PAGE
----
Robert Reich – professor, book author and servant of three U.S. administrations, most recently as Secretary of Labor under President Clinton – is calling out Washington and Wall Street on the “truth”, as he puts it, that they will not admit: that the U.S. economy is heading back towards a double-dip:

Why aren’t Americans being told the truth about the economy? We’re heading in the direction of a double dip – but you’d never know it if you listened to the upbeat messages coming out of Wall Street and Washington.

Consumers are 70 percent of the American economy, and consumer confidence is plummeting. It’s weaker today on average than at the lowest point of the Great Recession.

The Reuters/University of Michigan survey shows a 10 point decline in March – the tenth largest drop on record. Part of that drop is attributable to rising fuel and food prices. A separate Conference Board’s index of consumer confidence, just released, shows consumer confidence at a five-month low — and a large part is due to expectations of fewer jobs and lower wages in the months ahead.

Pessimistic consumers buy less. And fewer sales spells economic trouble ahead.

According to Reich, the problem is not limited to sagging consumer confidence due to oil and food prices. There’s more bad news about growth, real wages and housing prices:

But isn’t the economy growing again – by an estimated 2.5 to 2.9 percent this year? Yes, but that’s even less than peanuts. The deeper the economic hole, the faster the growth needed to get back on track. By this point in the so-called recovery we’d expect growth of 4 to 6 percent.

Consider that back in 1934, when it was emerging from the deepest hole of the Great Depression, the economy grew 7.7 percent. The next year it grew over 8 percent. In 1936 it grew a whopping 14.1 percent.

Add two other ominous signs: Real hourly wages continue to fall, and housing prices continue to drop. Hourly wages are falling because with unemployment so high, most people have no bargaining power and will take whatever they can get. Housing is dropping because of the ever-larger number of homes people have walked away from because they can’t pay their mortgages. But because homes the biggest asset most Americans own, as home prices drop most Americans feel even poorer.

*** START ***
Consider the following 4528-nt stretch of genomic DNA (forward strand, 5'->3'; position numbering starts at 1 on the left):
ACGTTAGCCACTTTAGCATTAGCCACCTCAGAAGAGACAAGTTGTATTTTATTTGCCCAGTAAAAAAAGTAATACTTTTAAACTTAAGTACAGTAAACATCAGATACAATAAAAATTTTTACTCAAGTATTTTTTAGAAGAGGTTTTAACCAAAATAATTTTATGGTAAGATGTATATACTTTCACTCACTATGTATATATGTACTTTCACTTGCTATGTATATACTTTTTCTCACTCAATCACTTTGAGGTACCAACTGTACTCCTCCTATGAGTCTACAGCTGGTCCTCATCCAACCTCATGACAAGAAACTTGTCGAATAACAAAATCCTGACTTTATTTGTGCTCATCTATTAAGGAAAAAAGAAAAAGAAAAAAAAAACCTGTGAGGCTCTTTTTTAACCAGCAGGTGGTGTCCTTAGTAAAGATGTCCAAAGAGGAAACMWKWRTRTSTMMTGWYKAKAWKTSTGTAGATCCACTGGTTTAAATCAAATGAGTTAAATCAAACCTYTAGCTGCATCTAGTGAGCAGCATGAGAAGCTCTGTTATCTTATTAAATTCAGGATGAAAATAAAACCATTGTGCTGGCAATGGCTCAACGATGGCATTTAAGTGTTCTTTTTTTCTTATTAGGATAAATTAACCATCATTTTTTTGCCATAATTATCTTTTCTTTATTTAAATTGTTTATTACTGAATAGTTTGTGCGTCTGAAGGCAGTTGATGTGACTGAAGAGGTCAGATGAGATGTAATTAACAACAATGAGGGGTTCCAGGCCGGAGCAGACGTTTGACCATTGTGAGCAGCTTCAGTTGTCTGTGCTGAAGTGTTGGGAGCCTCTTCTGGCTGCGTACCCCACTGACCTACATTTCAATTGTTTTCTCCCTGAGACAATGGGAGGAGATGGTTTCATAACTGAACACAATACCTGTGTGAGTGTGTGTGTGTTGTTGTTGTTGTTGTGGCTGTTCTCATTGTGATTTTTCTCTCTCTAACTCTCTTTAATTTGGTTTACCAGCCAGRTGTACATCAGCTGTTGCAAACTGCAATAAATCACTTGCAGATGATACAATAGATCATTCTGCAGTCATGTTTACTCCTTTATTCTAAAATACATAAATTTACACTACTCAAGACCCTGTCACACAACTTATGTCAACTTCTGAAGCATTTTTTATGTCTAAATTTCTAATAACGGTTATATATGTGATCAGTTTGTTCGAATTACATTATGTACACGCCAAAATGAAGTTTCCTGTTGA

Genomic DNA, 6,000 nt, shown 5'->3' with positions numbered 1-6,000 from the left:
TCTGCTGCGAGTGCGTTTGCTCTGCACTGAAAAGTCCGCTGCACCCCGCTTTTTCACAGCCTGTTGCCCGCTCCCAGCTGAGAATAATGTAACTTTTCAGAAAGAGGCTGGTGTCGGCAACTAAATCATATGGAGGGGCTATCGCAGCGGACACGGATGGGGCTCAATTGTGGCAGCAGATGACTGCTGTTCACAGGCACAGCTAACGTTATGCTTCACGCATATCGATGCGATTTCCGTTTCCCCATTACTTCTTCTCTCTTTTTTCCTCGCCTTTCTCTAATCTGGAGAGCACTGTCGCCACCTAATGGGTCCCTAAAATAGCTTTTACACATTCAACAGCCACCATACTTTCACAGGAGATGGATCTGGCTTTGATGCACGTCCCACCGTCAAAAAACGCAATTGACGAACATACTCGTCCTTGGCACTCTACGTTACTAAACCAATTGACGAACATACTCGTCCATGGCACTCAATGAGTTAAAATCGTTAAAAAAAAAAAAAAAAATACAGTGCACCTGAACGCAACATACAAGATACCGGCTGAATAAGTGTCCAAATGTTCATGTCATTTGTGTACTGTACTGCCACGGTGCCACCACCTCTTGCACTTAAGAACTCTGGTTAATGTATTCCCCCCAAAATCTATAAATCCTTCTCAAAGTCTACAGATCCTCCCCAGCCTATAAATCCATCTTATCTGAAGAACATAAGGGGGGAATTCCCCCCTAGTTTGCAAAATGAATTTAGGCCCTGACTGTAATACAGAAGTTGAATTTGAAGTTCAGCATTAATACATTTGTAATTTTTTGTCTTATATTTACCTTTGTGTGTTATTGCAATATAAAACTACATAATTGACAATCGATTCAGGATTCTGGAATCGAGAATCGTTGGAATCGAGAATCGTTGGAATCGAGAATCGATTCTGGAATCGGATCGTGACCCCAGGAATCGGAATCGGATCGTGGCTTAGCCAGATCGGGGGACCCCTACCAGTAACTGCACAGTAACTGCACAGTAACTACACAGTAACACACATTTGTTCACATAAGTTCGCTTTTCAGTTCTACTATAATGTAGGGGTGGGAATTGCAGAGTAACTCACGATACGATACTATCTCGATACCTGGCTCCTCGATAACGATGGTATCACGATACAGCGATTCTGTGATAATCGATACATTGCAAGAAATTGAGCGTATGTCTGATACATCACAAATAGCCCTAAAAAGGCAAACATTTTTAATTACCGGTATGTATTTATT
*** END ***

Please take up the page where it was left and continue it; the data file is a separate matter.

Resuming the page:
All together, this is not the picture of an economy in recovery that Washington and Wall Street are pushing. It is better described as the picture of an economy at a turning point where a nascent recovery is threatened.

Coincidentally, or on second thoughts not really a coincidence, noises about stalling growth are also starting to come out of China, and straight from the horse’s mouth – the PBoC, which is the Chinese Central Bank, as reported by Michael Pettis in his latest email review:

In their 2011 Q1 conference earlier this week the PBoC said that the fundamental basis of the global recovery is not very solid. The central bank still acknowledges that stabilizing price levels is an important task, but they only refer to “managing liquidity efficiently”.

What does this imply? I suspect it means that policymakers are becoming a little more concerned with slowing growth and a little less concerned about domestic overheating. As I argued in the past few newsletters, growth may be slowing more quickly than Beijing would like, and combined with the very volatile external environment, I suspect they are going to be cautious about too much more tightening.

China is increasingly trapped in a no-win situation where they will be forced to worry in equal measure about overheating AND growth at the same time. Their unique political system both demands and delivers “growth” which in this era is increasingly taking the form of misallocation of capital investments supported by unsustainable credit expansion. However, this same credit expansion and “growth strategy from hell” also fueled the mother of all property bubbles. The pictures of ghost cities with their 64 million empty and overpriced apartments are proof enough.

Occam’s razor says that what cannot last will not last, and woe betide the global economy if the number 1 and number 2 growth locomotives sputter for a second time since 2008.